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“We have total disregard for rules and laws and accountability. And half the time, it’s more brutal when citizens take matters into their own hands and there’s no due process. And many, many mistakes are bound to happen.” It is these words, spoken by former president and deputy president Kgalema Motlanthe in an interview with the FM (Cover Story, April 28-May 4), to which I feel compelled to respond.

The first, important thing to say is that the story lacks both a deeper historical and a contemporary perspective on the questions of violence, lawlessness and anarchy in SA. It makes too many presumptions about anarchy, especially as it applies to the contemporary period, and to postapartheid SA in particular.

SA has a violent history. All the major historical developments in this country, from the time of the old Cape slave colony, have — overwhelmingly — been of a systemic violent nature. In fact, the country was birthed in terrible violence from the time that Jan van Riebeeck arrived in the Cape in 1652, through the numerous wars of dispossession, the mineral revolution of the mid-19th century, and the apartheid period.

It is from this violent historical background that the ANC took power in 1994. However, it’s against that history of violence — of the unfulfilled basic needs of the black working-class majority after 1994 and the systemic increase in poverty, joblessness and widespread social despair — that we must both locate and source the anarchy Motlanthe laments. In this regard, we are the most unequal country in the world and probably, as a consequence, the protest capital of the world.

It is rich of Motlanthe to draw attention to such lawlessness by the masses, yet have nothing to say about the numerous ANC cadres who have unlawfully and unconscionably looted public resources in a frenzy of corruption over many years

Central to this narrative is the undeniable fact that the ANC government has not only failed to deliver the “better life” it has promised the electorate since 1994, but it has also betrayed the hopes, wishes and aspirations of the very people who have voted for it in that time. Most unfortunately, we don’t see Motlanthe drawing attention to these palpable facts — though this is precisely why we have had unstoppable, and often unlawful and chaotic, black township protests over many years.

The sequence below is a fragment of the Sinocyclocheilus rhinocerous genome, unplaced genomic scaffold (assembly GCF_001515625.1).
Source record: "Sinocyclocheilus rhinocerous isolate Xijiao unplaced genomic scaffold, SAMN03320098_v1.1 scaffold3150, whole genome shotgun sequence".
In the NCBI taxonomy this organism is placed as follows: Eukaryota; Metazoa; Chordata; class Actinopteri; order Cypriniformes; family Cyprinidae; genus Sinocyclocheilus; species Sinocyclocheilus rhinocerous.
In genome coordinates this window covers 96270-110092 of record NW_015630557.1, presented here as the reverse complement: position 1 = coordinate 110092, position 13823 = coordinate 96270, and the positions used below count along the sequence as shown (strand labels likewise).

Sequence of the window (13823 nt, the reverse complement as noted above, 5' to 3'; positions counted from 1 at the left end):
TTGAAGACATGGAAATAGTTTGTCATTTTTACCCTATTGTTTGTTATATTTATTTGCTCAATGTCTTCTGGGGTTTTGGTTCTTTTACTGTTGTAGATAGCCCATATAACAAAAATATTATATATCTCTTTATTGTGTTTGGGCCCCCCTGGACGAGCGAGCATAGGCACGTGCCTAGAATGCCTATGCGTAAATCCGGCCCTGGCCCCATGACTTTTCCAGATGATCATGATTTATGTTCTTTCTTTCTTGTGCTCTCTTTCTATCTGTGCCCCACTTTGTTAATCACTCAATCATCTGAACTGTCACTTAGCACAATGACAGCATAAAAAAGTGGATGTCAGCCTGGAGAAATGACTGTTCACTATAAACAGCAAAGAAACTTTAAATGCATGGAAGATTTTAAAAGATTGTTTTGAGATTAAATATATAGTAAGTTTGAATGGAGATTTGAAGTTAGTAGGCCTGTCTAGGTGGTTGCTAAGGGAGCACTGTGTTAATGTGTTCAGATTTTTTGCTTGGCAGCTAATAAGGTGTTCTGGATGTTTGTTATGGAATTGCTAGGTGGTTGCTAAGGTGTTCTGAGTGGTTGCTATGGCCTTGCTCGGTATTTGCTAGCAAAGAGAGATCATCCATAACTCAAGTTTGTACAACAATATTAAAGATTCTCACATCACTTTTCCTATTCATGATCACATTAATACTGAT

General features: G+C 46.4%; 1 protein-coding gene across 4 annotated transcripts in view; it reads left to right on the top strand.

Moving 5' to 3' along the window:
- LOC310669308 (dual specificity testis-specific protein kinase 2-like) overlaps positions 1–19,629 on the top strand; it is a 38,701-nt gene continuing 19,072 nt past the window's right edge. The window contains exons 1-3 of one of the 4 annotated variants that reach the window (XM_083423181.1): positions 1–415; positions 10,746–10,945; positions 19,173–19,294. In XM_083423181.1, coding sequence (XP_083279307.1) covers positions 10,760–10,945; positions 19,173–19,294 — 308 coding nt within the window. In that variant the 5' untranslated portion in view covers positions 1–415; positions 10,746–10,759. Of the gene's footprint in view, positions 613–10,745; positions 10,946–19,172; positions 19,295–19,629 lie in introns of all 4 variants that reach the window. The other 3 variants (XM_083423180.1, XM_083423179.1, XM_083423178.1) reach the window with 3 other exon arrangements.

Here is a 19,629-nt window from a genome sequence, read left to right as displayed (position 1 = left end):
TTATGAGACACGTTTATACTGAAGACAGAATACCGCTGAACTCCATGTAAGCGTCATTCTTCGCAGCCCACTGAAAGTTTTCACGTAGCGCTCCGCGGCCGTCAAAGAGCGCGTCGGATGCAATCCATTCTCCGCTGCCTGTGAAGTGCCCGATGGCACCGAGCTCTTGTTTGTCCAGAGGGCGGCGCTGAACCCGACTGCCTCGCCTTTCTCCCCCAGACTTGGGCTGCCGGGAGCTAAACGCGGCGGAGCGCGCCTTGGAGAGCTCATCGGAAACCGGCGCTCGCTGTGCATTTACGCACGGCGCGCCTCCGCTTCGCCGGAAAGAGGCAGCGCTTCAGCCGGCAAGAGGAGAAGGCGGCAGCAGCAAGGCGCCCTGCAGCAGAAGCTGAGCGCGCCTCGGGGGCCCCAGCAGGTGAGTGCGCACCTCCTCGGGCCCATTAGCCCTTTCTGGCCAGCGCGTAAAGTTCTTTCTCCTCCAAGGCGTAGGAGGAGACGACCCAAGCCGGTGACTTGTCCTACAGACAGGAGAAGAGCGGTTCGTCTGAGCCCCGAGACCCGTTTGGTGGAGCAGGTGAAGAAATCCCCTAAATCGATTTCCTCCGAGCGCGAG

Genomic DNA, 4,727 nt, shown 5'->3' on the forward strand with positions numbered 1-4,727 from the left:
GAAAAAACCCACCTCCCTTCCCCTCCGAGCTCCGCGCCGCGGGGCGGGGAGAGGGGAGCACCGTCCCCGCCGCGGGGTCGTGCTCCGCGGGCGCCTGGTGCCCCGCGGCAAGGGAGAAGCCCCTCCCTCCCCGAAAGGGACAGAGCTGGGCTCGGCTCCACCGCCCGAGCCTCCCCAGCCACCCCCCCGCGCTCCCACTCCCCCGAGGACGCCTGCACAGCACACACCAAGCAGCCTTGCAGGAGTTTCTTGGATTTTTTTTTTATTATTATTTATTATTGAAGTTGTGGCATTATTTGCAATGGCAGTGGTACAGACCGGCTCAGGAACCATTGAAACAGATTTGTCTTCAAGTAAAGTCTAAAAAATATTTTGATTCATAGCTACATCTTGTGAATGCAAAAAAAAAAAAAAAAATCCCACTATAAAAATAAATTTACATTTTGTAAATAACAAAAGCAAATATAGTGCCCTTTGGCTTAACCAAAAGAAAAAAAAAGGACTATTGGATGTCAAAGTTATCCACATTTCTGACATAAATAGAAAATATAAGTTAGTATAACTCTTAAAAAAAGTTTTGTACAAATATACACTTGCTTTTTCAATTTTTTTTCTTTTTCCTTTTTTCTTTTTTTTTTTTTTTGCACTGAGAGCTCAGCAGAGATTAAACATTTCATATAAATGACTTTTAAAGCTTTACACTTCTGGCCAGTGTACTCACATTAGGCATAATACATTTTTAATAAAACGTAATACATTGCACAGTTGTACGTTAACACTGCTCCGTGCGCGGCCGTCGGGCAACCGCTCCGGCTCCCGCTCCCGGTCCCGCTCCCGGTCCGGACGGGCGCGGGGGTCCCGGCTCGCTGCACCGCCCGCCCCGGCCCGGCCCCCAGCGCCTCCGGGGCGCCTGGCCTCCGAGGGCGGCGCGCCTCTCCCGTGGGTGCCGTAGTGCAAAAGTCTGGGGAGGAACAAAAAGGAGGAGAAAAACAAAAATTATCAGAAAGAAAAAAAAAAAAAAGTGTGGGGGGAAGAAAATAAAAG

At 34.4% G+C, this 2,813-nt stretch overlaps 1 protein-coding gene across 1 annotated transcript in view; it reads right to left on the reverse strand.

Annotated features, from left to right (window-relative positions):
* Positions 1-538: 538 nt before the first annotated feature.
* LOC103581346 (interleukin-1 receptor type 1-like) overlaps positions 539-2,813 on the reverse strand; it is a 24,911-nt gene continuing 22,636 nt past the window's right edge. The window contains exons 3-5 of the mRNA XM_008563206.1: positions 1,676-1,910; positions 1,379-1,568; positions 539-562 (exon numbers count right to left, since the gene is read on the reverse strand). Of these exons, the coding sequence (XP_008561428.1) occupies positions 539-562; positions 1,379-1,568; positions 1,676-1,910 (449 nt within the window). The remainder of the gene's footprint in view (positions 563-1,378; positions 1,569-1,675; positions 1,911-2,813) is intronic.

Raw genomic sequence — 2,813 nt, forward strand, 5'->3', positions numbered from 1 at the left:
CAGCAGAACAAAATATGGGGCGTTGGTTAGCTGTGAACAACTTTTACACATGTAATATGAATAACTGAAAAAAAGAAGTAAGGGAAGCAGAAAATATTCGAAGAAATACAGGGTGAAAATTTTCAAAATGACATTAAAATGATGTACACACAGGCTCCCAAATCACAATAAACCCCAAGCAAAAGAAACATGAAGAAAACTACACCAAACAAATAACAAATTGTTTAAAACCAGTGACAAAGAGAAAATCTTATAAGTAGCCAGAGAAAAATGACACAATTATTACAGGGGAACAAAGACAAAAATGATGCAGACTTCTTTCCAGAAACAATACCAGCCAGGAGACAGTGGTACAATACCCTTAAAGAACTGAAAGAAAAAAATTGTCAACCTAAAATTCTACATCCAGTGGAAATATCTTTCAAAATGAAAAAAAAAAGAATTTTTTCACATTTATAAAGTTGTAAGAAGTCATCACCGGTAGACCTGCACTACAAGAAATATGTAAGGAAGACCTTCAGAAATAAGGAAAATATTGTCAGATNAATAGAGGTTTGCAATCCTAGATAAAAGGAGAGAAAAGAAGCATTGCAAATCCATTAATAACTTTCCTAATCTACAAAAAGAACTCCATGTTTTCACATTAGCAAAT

Most of the violence — and indeed the “anarchy” we have seen over years — is a clear consequence of the failure of the ANC to meaningfully change the living conditions of the black working-class majority, who are in material terms worse off today than they were under apartheid. Just look at the record unemployment and the highest levels of poverty and inequality ever seen in SA — factors that lie at the root of the xenophobic violence we’ve seen so much of recently.

Motlanthe’s party blind spot

The same reasoning applies to the “anarchy” during the July riots in 2021. Though an orchestrated reaction by forces loyal to former president Jacob Zuma, after he was jailed for defying a Constitutional Court order, this was largely opportunistic. Ordinary people — justifiably dissatisfied with their lives, bitterly disappointed and desperately poor — took advantage of the mayhem and looted stores.      

But it is rich of Motlanthe to draw attention to such lawlessness by the masses, yet have nothing to say about the numerous ANC cadres who have unlawfully and unconscionably looted public resources in a frenzy of corruption over many years.

Anarchy is more often than not violence whose root causes are deeply systemic. In SA, these lie with the debilitating neoliberal policies the ruling party has adopted at both a macroeconomic level and in delivering basic municipal services in black townships. The widespread despair, demoralisation and bitterness in black townships, which in many vital respects face an unprecedented crisis, is the result of worsening poverty, unemployment and related social miseries, especially among the black youth.

As reprehensible, destructive and counterproductive such anarchy and lawlessness may be, no critique of it can take place without a critical analysis of the social and political context that gives rise to it.    

 * Harvey is an independent political writer, analyst and author of The Great Pretenders: Race and Class under ANC Rule (Jacana)


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